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Stimulation that you don’t want…

Caffeine isn’t so great for your guts if you’ve got Crohn’s Disease or any other inflammatory bowel disease… gives you the liquoops and makes things feel a little too intense in your midsection. This article outlines some issues associated with caffeine, especially causing a laxative effect and being quite acidic – doesn’t make your guts feel too good. What I found interesting is that caffeine increases your stress hormone levels which actually divert blood from your digestive system! Yikes!

For years I had noticed that caffeine and I didn’t get along – if I had black tea or a coffee, it would actually cause a red flushing of my face, which in Chinese medicine is called Liver Yang and relates to your liver function (under a lot of pressure from all my meds anyway), a leaky gut or digestive issue – BINGO! Ticking all boxes here! Caffeine would also stimulate me – and not in that “I-am-functioning-at-the speed-of-light” type of stimulation that gets you through the day and makes you uber efficient, but it would make me have the runs… Never a good option for someone with Crohn’s who already has pooping issues! Plus, people with bowel problems should avoid drinking anything with a diuretic effect at all costs, I mean, we are already not absorbing vitamins and other vital elements through our guts, do we want to add dehydration to the mix?

I’ve found this amazingly delicious herbal tea that makes you feel fabulous and gives you that wonderful warm fuzzy feeling inside called Husk that is caffeine free and organic. You can buy it at David Jones Food Hall in the City, at Thomas Dux in Paddington or online at http://www.husk.com.au (although, it’s more expensive online…go figure!). My favourite flavours are found in the following combinations:

1) Digest (Yes! They have designed a combo to make your guts feel great!): peppermint, licorice root and chamomile flowers
2) Revive (Yes! They have designed a combo to make me feel refreshed!): tea tree, lemon myrtle, lemongrass and apple.
3) Harmony (Yes! They have designed a combo to make me feel balanced!): cinnamon, lemon balm, rosehip, apples, cloves, ginger and cardamon.

You can also find their other combos called Calma and Dream which are also beautiful, but those above are my top 3 picks. A great warm drink alternative to coffee or black tea that is good for you. Make the transition slowly – I know stepping away from your cuppa coffee or tea fix is a challenge! If you’re feeling that caffeine is a bit too much for your guts to handle, then Husk may be your answer.

And in the meantime, if you too are experiencing red flushing in your face after consuming something that your body is not happy with, some things that can help reduce this is avoiding those trigger foods. Keep a food diary and keep track of what your body reacts to. Also, upping your water intake (I drink about 3 litres of water a day – the first week of increasing your water you will pee like a dog marking it’s territory every 15 seconds! But then slowly your body will get used to it and the frequency will decrease) will help eliminate any toxins in the liver. Eating ‘cooling’ foods such as cucumbers and pears will help as well. Check out this website for more details:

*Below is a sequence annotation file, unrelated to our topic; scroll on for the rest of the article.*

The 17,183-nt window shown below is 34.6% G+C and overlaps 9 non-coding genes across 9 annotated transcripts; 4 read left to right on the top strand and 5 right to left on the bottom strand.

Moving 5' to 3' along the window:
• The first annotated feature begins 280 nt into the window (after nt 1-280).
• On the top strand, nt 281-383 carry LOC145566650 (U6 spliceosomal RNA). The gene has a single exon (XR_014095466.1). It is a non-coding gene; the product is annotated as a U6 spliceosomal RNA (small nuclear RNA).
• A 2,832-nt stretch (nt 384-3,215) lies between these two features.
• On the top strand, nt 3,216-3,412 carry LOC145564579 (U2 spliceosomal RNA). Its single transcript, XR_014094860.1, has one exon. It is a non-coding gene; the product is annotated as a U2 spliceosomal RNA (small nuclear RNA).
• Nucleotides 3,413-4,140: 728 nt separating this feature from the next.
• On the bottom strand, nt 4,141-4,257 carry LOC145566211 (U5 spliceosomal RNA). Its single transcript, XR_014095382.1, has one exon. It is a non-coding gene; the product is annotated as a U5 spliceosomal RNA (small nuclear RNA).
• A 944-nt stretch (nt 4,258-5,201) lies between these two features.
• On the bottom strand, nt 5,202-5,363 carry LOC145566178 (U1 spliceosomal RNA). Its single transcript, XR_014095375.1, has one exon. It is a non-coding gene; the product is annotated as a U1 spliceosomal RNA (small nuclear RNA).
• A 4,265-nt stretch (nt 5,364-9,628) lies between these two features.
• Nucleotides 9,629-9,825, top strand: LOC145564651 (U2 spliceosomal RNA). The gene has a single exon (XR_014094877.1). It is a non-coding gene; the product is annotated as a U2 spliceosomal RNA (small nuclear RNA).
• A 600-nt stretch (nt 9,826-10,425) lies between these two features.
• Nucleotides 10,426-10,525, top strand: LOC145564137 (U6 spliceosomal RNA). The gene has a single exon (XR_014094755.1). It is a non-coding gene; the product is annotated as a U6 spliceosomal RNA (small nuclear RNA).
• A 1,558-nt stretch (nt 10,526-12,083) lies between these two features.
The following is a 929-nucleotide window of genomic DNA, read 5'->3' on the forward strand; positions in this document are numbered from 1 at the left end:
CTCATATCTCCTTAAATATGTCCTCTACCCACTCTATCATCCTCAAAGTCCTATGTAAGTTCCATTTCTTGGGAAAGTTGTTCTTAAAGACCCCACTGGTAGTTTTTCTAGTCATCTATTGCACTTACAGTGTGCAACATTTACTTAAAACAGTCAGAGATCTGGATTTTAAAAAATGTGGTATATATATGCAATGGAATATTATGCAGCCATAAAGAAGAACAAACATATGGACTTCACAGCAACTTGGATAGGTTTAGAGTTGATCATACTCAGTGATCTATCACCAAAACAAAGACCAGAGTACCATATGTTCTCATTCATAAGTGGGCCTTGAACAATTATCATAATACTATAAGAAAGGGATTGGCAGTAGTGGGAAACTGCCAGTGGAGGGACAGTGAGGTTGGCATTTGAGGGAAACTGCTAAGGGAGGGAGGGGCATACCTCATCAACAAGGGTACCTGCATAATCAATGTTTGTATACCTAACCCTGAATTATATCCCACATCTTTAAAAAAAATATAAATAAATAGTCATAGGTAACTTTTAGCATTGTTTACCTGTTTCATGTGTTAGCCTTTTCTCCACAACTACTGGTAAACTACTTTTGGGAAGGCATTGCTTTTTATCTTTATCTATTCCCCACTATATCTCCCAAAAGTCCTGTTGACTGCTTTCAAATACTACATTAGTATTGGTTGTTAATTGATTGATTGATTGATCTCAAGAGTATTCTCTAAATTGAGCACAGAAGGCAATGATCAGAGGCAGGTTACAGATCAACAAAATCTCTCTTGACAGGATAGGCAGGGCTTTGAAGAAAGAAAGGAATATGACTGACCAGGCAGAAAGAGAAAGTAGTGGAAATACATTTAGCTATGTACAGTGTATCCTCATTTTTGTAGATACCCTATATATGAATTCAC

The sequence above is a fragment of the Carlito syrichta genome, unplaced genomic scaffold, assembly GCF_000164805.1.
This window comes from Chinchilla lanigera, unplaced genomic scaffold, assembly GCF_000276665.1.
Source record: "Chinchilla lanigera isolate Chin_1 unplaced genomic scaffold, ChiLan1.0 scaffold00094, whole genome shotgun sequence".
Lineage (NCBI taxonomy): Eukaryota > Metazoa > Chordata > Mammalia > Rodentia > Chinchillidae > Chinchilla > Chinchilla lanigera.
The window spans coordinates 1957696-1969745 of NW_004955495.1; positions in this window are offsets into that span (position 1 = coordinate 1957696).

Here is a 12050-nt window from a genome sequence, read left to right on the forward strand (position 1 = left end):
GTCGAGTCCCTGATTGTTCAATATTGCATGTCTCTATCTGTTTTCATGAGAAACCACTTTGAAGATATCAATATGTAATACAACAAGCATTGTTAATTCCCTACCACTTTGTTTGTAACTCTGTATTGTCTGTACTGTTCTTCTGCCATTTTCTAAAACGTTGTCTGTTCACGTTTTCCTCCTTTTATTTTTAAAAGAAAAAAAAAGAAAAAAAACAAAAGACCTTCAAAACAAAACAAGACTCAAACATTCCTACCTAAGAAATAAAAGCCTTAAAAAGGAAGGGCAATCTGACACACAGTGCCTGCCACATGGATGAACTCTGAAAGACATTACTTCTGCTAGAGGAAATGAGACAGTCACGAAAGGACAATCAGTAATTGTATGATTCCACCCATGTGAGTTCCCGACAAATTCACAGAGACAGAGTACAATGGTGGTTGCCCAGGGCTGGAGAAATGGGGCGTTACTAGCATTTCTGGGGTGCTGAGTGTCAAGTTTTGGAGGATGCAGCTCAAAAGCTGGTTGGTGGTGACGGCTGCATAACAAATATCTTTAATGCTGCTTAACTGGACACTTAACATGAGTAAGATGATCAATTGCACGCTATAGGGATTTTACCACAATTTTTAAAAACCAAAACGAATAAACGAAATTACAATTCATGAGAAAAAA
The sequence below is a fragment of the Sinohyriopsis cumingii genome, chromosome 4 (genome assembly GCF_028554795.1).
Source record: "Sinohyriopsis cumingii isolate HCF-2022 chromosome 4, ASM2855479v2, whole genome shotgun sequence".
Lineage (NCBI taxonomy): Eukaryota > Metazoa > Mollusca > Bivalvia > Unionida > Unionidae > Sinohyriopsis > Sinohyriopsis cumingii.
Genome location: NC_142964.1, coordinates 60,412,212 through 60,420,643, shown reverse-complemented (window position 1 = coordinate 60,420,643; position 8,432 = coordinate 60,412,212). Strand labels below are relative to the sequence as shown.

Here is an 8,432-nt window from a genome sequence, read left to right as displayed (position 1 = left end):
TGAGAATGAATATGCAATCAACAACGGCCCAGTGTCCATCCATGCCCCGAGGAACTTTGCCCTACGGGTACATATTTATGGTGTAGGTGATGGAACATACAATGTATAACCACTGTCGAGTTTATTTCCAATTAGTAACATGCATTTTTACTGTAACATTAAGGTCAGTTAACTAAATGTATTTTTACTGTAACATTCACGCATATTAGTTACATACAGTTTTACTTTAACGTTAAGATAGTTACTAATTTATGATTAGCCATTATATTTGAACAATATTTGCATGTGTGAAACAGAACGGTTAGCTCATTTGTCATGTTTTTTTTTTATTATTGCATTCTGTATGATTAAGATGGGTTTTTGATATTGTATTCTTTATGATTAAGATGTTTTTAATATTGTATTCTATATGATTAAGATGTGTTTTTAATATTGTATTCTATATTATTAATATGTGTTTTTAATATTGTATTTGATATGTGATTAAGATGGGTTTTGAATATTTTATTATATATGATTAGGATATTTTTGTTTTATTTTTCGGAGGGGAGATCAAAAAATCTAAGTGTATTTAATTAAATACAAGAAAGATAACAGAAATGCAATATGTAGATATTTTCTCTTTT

http://www.askanaturopath.com/faqs/facial-flushing/p/471

And of course, a visit to a Chinese herbalist or acupuncturist will do wonders as well. Enjoy keeping warm the RIGHT WAY this winter, not through face flushing or drinking caffeinated drinks xx

However, there is a boat-load of common knowledge that may be convincing enough for some to avoid caffeine if they are living with Crohn’s Disease. For example, it is a well known fact that caffeine produces a laxative effect, so if diarrhea is already a problem, this could worsen existing symptoms. Caffeine also elevates stress hormones and causes blood to be diverted from the stomach, which can worsen digestion. Caffeine is also highly acidic, and as a result, it may create stomach upset. And finally, caffeine acts as a diuretic which can lead to dehydration. Staying hydrated can be particularly important if you are living with Crohn’s Disease. – See more at: http://www.healthcentral.com/ibd/c/17824/42090/crohn-caffeine/#sthash.ubFrCYMK.dpuf
However, there is a boat-load of common knowledge that may be convincing enough for some to avoid caffeine if they are living with Crohn’s Disease. For example, it is a well known fact that caffeine produces a laxative effect, so if diarrhea is already a problem, this could worsen existing symptoms. Caffeine also elevates stress hormones and causes blood to be diverted from the stomach, which can worsen digestion. Caffeine is also highly acidic, and as a result, it may create stomach upset. And finally, caffeine acts as a diuretic which can lead to dehydration. Staying hydrated can be particularly important if you are living with Crohn’s Disease. – See more at: http://www.healthcentral.com/ibd/c/17824/42090/crohn-caffeine/#sthash.ubFrCYMK.dpuf
However, there is a boat-load of common knowledge that may be convincing enough for some to avoid caffeine if they are living with Crohn’s Disease. For example, it is a well known fact that caffeine produces a laxative effect, so if diarrhea is already a problem, this could worsen existing symptoms. Caffeine also elevates stress hormones and causes blood to be diverted from the stomach, which can worsen digestion. Caffeine is also highly acidic, and as a result, it may create stomach upset. And finally, caffeine acts as a diuretic which can lead to dehydration. Staying hydrated can be particularly important if you are living with Crohn’s Disease. – See more at: http://www.healthcentral.com/ibd/c/17824/42090/crohn-caffeine/#sthash.ubFrCYMK.dpuf
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